Wednesday, October 15, 2014

Admire/Hate Dichotomy

A little known fact about me if you primarily know me through social media: I love business. For some reason, I don't think it comes out when I type. In person, I think I definitely talk about financial planning/business enough that you would know it's one of my interests. In social media world? Not so much.

It's not something that translates well to blogging. There are all sorts of blogs about fashion, being a mom, recipes, exercise, politics, celebrities...but business? Maybe I am blind, but I don't see many. I subscribed to several many years ago, and then they all seemed to stop.

I love to read companies' annual reports. It's fun to see how they spin negative stuff and all of their projections for the future. I like reading financial statements. I like doing fundamental analysis.

I would enjoy dissecting an annual report as a blog post, full of captioned photos with snarky commentary. It's my blog; I could. But I'm not to immune to the 97 ways I bore people to death. And then it becomes "work" instead of "fun."

And I'm the boring kind of financial planner that prefers long-term planning over get-rich-quick daytrades. Oh, there's money to be had there, don't get me wrong. But when you work full-time, have a child, have hobbies, there's only so much time you can put to daytrading, and if you want to do it right, you have to put in the time.

There is one company that I am in particular awe of. They are marketing geniuses, and I wish I could have even a small fraction of their marketing wisdom. It's a huge company, and you could look at any of a number of facets to their empire.


What I as a 30-something am particularly impressed with is how they take vast amounts of money from the people of the world for vacations. I know a variety of people in different income levels, and they seem to ALL give thousands of dollars to Disney to be entertained on vacation, whether it be Disneyland, Disney World and/or Disney cruises.

Back in my day being a kid, you went to Disneyland for a day and Disney World for two days. Now, you go to Disneyland/California Adventure for a MINIMUM of 3 days, you do several character meals, if you have a girl you buy her favorite princess dress and get her hair done at the princess hair salon, you buy picture packages, you stay in one of the themed hotels (at $400/night). There is no way to come out without giving Disney at least $2k of your money. I'm sure Disney World is a week-long adventure that sucks even more money out of you.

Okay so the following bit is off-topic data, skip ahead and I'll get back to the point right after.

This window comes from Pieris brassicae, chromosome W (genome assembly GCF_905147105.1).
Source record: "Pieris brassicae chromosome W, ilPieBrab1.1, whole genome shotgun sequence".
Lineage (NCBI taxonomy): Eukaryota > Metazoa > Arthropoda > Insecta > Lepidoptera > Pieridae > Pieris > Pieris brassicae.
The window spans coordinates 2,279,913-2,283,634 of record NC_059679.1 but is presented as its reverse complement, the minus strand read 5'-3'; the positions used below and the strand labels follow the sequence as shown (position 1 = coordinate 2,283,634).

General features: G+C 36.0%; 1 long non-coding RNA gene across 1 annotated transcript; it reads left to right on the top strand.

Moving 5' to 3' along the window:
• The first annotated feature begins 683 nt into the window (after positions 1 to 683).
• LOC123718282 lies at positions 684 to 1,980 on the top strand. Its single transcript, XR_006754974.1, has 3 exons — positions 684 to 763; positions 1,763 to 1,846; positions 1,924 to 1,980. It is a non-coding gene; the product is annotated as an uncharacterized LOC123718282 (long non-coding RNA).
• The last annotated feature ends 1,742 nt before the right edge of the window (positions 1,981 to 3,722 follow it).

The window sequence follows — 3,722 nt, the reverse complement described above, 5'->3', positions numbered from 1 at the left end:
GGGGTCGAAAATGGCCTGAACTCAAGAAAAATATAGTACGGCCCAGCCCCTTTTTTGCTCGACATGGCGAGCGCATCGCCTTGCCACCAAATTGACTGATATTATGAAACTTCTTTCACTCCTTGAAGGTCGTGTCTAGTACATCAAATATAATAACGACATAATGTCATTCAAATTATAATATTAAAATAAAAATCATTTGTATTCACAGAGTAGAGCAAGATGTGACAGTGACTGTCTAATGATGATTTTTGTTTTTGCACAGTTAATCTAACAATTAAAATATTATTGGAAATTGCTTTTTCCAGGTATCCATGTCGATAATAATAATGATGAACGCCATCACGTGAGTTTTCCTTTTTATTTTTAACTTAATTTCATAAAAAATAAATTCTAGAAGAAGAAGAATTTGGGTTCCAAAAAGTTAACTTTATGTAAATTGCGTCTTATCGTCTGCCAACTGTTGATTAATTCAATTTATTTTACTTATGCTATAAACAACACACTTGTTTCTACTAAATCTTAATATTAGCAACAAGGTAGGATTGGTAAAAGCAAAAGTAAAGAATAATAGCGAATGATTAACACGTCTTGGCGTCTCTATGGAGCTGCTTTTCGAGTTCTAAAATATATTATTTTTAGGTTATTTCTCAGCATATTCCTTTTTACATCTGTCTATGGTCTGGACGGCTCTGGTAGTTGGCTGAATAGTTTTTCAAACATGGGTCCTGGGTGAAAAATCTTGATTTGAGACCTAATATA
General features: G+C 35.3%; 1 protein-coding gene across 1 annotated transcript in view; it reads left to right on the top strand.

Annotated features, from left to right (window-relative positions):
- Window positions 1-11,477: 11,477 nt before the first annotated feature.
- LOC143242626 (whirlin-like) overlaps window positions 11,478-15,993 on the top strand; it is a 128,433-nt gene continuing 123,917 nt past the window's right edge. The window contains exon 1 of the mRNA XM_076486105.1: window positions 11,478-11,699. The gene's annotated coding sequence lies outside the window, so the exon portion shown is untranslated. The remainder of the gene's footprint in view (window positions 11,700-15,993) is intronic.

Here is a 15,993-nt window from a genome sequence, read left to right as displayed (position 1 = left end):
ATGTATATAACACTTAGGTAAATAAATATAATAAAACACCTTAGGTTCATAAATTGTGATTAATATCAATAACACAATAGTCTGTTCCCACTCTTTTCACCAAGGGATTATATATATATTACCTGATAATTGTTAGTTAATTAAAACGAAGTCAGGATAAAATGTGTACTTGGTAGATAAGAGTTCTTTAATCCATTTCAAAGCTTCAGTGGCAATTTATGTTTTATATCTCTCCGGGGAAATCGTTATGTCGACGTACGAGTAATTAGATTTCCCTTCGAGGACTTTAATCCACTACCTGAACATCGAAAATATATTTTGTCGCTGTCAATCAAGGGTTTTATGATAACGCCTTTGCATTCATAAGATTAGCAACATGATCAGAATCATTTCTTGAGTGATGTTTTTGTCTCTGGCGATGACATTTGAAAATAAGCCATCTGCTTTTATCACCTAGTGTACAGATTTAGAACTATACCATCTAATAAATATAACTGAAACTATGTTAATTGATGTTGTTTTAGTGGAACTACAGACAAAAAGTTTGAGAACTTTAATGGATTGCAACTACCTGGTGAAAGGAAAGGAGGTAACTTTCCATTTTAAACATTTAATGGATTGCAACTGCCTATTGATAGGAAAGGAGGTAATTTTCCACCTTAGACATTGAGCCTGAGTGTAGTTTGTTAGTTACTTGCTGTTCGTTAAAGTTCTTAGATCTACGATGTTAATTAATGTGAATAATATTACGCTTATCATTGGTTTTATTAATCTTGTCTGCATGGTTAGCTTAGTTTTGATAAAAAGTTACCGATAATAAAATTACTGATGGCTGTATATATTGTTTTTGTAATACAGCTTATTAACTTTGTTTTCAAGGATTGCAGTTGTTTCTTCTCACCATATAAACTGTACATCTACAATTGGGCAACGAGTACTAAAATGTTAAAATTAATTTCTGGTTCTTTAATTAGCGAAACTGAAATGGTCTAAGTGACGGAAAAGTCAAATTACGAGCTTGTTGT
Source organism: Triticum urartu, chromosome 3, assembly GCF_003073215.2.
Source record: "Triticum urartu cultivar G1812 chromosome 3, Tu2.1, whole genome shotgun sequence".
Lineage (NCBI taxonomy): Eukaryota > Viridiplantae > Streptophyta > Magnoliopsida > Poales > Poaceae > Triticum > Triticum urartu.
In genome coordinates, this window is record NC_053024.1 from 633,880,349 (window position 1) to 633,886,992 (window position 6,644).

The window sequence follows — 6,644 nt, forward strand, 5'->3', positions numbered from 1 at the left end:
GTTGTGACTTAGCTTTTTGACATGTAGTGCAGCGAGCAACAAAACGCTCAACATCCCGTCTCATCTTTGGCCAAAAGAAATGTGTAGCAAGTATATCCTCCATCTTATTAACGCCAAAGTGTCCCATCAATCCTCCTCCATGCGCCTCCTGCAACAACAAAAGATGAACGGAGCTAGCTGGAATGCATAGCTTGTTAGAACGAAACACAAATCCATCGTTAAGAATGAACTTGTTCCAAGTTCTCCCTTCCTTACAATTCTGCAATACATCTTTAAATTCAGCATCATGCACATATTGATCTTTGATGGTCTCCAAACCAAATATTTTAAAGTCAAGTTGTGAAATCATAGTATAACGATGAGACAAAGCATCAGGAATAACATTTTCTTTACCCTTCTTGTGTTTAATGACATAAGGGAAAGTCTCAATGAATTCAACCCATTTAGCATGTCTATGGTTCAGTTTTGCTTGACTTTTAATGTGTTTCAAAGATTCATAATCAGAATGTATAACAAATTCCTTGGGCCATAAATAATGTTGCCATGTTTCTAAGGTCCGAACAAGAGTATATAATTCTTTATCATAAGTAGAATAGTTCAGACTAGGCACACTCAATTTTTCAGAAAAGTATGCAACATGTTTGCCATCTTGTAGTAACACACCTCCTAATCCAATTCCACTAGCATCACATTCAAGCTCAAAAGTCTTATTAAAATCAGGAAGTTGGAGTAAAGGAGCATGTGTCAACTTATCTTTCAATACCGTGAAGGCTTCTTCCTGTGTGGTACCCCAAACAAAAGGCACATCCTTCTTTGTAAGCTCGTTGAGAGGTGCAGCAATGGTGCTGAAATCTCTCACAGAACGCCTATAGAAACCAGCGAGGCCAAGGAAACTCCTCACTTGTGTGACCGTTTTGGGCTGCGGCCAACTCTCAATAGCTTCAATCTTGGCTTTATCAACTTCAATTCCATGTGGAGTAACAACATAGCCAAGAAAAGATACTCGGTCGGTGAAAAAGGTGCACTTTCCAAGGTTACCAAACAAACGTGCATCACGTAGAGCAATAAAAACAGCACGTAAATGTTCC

I don't understand why so many people are so completely and utterly FINE with this (unbalanced) exchange, in my opinion. Maybe being in the "happiest place on earth" for a few days is worth it to all of these people.

My daughter is learning about Disneyland from a lot of her friends. Because they all have gone, and some have gone multiple times. She doesn't bug us that much about it, but when we ask her about where she might want to go on an upcoming vacation, she does list Disneyland at the top of her list.

What? You don't want to go to the park an hour away that charges $16 for admission, and you can ride the 9 rides as much as you want and see a ventriloquist show? And don't forget the pony rides! Come on, that's pretty amazing!!! (And so cheap...without a plane ride...and without excessive souvenirs...and you get to sleep in your own bed!) I'll toss in an ice cream cone if you're really good!

It is with great trepidation and disdain that I look into booking  a Disney vacation. And since I'm cheap and have this weird admire/hate dichotomy going on with Disney, I want to give Disney as little of my money as possible. Of course, I can't get out of paying for park admission tickets ($300 a day for 3 of us!), but I can refuse to stay at a Disney hotel and choose to give Disney as little dining/souvenir money as possible.

They are marketing geniuses that are trying to take over the world, attacking the discretionary spending portion of every family's budget.

Thursday, October 9, 2014

The Stressed Out Reader

I love to read. A lot. I read about 100-130 books per year. While I have a few favorite genres, my taste can be very eclectic. It's actually been more eclectic recently because I've tried to intentionally force myself out of my comfort zone.

I really enjoy keeping track of what I have read in Goodreads. There you can put in reviews for each book and rate each book. Sometimes a book they advertise on the site piques my interest and looks familiar, and it's nice to look it up to see if I've read it already (my history goes back to 2010, and if I read it before then, I've probably forgotten it anyway). Because I log when I finish each book, it's a nice historical record as well. Goodreads also gives recommendations for other books if you particularly like a book.